Class:                                 Year Group:                      school:                                        Date:

Number in class:             Male:                       Female:          SEN:                                Time:9:00 to 10:00

 

Goals
Unit Goals:

1.  Understand patterns, functional representations, relationships, and functions.
2.  Analyze and create multiple representations of mathematical situations and structures using algebraic symbols.
3.  Specify and describe locations and relationships using GeoGebra graphing software.

 Lesson( title and summary)

Topic: limits, continuity, and convergence

Reference: mathematics analysis and approaches

4.1 limit of a polynomial

 

Prior learning:

Work on graphing polynomials

Terminology limits from the left and right

Curriculum references and links to the other aspects of NC:

International baccalaureate, higher level

 

Main learning objectives:

·     Find the limits of

·     Use limits to determine the type of

·         Recognize necessary conditions for continuity of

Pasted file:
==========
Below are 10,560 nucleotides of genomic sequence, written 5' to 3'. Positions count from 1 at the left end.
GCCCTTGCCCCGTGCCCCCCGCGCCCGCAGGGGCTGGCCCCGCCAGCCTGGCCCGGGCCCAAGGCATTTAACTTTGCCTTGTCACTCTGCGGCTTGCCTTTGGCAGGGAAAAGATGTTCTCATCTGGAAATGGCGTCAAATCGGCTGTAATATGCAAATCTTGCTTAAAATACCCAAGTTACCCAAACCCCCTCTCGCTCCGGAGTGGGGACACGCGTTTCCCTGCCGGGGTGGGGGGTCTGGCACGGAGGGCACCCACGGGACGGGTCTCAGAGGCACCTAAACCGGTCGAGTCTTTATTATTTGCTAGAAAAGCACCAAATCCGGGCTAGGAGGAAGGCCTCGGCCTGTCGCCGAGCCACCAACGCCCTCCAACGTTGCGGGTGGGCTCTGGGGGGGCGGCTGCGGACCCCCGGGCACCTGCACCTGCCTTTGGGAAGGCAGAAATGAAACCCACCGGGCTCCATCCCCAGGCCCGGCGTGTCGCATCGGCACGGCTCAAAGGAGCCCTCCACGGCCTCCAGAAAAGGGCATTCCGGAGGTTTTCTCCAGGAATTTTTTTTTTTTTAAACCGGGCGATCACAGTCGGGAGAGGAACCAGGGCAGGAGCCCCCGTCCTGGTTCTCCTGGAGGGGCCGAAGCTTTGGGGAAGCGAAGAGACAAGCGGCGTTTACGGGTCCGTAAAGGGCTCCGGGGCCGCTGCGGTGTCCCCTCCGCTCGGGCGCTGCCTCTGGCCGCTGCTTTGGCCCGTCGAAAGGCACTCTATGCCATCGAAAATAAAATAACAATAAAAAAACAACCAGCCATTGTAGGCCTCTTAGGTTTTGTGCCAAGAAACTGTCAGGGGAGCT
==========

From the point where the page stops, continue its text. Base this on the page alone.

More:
Learning outcomes (concepts, skills, attitudes)

·         students will be able to find the limits of

·         Students will be able to utilize limits to decide the type of

·     Students will identify   as continuous or discontinuous polynomials

Resources :

PowerPoint presentation

Smartboard

Use of ICT

GeoGebra graphing software

 

Vocabulary

approaches from left/right

limits, continuity

Time

9:00

Introduction/starter

Develop methods to find limits of a polynomial

Use GCD to model example 3 page 226

Quick ten on PowerPoint questions such as:

Discuss methods

 

Key questions

What words do we use to talk about limits?

Which symbols can we use in math to show limits?

What do the words asymptote, continuous and discontinuous means?

What methods can we use to work out the limits of polynomials?

How can we tell if a polynomial is continuous or not?

 

 

9:10

 

9:15

 

 

9:25

 

 

 

9:40

Main teaching activities (development, extension, differentiation ) ( page 227)

·         Model finding limits (they have to do) using example 4.